That sounds great on paper, especially to big tech. Before Summit created a personalized learning platform, it operated (and still does today) as a network of charter schools that had implemented personalized learning to great effect. In 2015, Facebook identified their good work in a blog post and announced they had spent the last year working to rebuild their personalized framework and make it available for public use. The Summit Learning Platform used at Kettle Moraine Middle School was the product of their work.
In 2017, the Chan Zuckerberg Initiative (CZI) and the Bill and Melinda Gates Foundation partnered to donate $12 million to advance personalized learning in U.S. classrooms.
The pedagogy is also popular in state education. Personalized learning has become a topic of focus in 17 state ESSA plans, and a majority of legislatures have included some aspects of the pedagogy.
So—why have so many groups of parents sought to opt out of the program? For Vourax, it was a lot of little things. When students take assessments, they don’t see which questions they get wrong. With the schedule of personalized learning, the kids who master material faster still have a good deal of down time at the end of the year.
And some of the content is inappropriate. Kettle Moraine parents took issue with sentences like, “Opinionated women are given disadvantages in society that privilege male accomplishments” in Summit Learning exercises. Another questioned a lesson that sent students to a third-party site that displayed explicit ancient Greek sculpture.
In addition to inappropriate content, parents tend to dislike the screen time Summit Learning requires of their children. And they also don’t want their kids to be the subjects in an experiment. Given Facebook’s involvement, many parents are also concerned that their child’s data will be collected. But the company no longer has any involvement in the social media platform.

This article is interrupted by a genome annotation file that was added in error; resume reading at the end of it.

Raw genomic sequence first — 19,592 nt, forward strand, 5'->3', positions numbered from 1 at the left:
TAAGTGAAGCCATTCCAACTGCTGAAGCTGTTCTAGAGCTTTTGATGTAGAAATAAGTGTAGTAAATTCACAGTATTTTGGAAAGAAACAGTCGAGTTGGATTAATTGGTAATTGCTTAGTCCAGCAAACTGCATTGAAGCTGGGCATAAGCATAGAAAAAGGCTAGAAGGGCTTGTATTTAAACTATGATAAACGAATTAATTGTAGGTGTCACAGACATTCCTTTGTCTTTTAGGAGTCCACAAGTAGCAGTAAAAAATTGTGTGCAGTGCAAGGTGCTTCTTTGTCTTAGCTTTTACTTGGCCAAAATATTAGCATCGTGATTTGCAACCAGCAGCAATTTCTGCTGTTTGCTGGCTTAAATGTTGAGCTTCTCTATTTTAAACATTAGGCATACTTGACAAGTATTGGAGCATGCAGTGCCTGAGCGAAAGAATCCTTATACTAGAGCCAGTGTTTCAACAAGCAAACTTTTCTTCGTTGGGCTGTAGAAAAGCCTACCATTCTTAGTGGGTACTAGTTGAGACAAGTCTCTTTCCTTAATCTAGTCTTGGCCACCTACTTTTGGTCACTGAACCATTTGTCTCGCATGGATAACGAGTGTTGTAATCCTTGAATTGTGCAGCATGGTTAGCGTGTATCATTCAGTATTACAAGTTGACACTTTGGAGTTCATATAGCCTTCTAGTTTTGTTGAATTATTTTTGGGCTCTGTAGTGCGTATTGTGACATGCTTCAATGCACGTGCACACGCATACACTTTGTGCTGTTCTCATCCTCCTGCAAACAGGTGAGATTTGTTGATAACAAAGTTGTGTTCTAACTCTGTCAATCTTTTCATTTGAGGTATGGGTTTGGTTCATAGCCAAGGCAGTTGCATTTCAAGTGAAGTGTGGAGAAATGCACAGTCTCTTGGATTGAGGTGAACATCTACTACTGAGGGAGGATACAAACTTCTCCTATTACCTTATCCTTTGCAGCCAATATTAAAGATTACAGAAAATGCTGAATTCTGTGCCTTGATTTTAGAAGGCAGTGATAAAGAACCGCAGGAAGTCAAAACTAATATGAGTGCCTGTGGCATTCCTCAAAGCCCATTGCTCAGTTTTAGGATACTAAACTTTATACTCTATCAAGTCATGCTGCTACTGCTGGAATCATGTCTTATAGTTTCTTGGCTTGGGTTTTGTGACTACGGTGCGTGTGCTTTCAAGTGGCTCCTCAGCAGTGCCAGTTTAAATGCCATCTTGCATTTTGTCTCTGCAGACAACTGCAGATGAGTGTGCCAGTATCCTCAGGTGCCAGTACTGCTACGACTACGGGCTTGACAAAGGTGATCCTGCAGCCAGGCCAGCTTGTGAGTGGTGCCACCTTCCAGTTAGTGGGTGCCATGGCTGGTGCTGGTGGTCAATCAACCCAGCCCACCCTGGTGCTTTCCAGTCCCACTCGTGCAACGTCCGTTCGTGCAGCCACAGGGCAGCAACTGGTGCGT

For some reason, however, it’s rare that parents question personalized learning’s efficacy. While many smaller studies have found the pedagogy to benefit a classroom, there has yet to be a large scale independent investigation to find that it meets or exceeds traditional methods.
Going back to Larry Berger, who described personalized learning with his map-measurement-library metaphor, “The map doesn’t exist, the measurement is impossible, and we have, collectively, built only 5% of the library.”
To be clear, Kettle Moraine parents simply want to be able to opt out of the platform. Their group believes that it can be the right fit for certain students, but they’d prefer their own child not to use it. That’s not exactly the easiest fix for teachers and administrators, especially since this story has in a sense buried the lead.
One reason why parents maybe haven’t called out Summit Learning’s efficacy outright might be that they’re one of the most promising platforms using the pedagogy. Many schools have found that using it leads to empirical and anecdotal improvement beyond student test scores, and the majority of adopters tend to like it. In our follow up article, we talk with folks from Summit Learning along with educators who have used it with great success.
Cover Image: Parents at an unrelated protest of Milwaukee public schools. Charles Edward Miller, Flickr.